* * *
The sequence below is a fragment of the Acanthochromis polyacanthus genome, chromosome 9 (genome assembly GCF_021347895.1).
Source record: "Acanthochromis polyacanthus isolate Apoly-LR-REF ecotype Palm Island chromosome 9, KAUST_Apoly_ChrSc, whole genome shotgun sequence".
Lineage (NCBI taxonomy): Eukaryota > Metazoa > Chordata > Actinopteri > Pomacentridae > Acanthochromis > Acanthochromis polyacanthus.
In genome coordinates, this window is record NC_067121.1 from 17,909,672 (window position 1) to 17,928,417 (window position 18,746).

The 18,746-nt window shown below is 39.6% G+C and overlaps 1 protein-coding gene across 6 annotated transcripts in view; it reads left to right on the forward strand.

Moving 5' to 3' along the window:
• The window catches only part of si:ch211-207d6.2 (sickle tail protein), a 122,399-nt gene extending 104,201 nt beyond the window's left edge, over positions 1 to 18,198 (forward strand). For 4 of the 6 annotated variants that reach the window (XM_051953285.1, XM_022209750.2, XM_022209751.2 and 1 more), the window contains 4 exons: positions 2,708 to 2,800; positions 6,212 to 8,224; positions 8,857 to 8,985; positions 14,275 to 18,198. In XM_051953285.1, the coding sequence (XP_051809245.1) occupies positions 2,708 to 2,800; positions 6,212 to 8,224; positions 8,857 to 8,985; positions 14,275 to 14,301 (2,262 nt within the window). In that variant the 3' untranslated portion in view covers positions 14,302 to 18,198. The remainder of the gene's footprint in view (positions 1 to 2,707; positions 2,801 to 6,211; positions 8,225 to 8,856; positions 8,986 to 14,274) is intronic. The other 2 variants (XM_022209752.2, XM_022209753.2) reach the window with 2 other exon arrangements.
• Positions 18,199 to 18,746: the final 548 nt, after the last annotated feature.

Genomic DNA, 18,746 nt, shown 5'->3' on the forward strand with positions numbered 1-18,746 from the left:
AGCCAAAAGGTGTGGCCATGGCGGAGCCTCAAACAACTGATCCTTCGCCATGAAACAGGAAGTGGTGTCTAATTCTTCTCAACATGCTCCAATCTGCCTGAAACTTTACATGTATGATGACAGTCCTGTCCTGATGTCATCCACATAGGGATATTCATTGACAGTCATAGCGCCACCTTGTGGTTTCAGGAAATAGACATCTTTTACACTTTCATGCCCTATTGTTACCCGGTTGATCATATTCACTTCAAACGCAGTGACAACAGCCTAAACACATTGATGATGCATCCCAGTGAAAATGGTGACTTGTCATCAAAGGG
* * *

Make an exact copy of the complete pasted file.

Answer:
The sequence below is a fragment of the Acanthochromis polyacanthus genome, chromosome 9 (genome assembly GCF_021347895.1).
Source record: "Acanthochromis polyacanthus isolate Apoly-LR-REF ecotype Palm Island chromosome 9, KAUST_Apoly_ChrSc, whole genome shotgun sequence".
Lineage (NCBI taxonomy): Eukaryota > Metazoa > Chordata > Actinopteri > Pomacentridae > Acanthochromis > Acanthochromis polyacanthus.
In genome coordinates, this window is record NC_067121.1 from 17,909,672 (window position 1) to 17,928,417 (window position 18,746).

The 18,746-nt window shown below is 39.6% G+C and overlaps 1 protein-coding gene across 6 annotated transcripts in view; it reads left to right on the forward strand.

Moving 5' to 3' along the window:
• The window catches only part of si:ch211-207d6.2 (sickle tail protein), a 122,399-nt gene extending 104,201 nt beyond the window's left edge, over positions 1 to 18,198 (forward strand). For 4 of the 6 annotated variants that reach the window (XM_051953285.1, XM_022209750.2, XM_022209751.2 and 1 more), the window contains 4 exons: positions 2,708 to 2,800; positions 6,212 to 8,224; positions 8,857 to 8,985; positions 14,275 to 18,198. In XM_051953285.1, the coding sequence (XP_051809245.1) occupies positions 2,708 to 2,800; positions 6,212 to 8,224; positions 8,857 to 8,985; positions 14,275 to 14,301 (2,262 nt within the window). In that variant the 3' untranslated portion in view covers positions 14,302 to 18,198. The remainder of the gene's footprint in view (positions 1 to 2,707; positions 2,801 to 6,211; positions 8,225 to 8,856; positions 8,986 to 14,274) is intronic. The other 2 variants (XM_022209752.2, XM_022209753.2) reach the window with 2 other exon arrangements.
• Positions 18,199 to 18,746: the final 548 nt, after the last annotated feature.

Genomic DNA, 18,746 nt, shown 5'->3' on the forward strand with positions numbered 1-18,746 from the left:
AGCCAAAAGGTGTGGCCATGGCGGAGCCTCAAACAACTGATCCTTCGCCATGAAACAGGAAGTGGTGTCTAATTCTTCTCAACATGCTCCAATCTGCCTGAAACTTTACATGTATGATGACAGTCCTGTCCTGATGTCATCCACATAGGGATATTCATTGACAGTCATAGCGCCACCTTGTGGTTTCAGGAAATAGACATCTTTTACACTTTCATGCCCTATTGTTACCCGGTTGATCATATTCACTTCAAACGCAGTGACAACAGCCTAAACACATTGATGATGCATCCCAGTGAAAATGGTGACTTGTCATCAAAGGG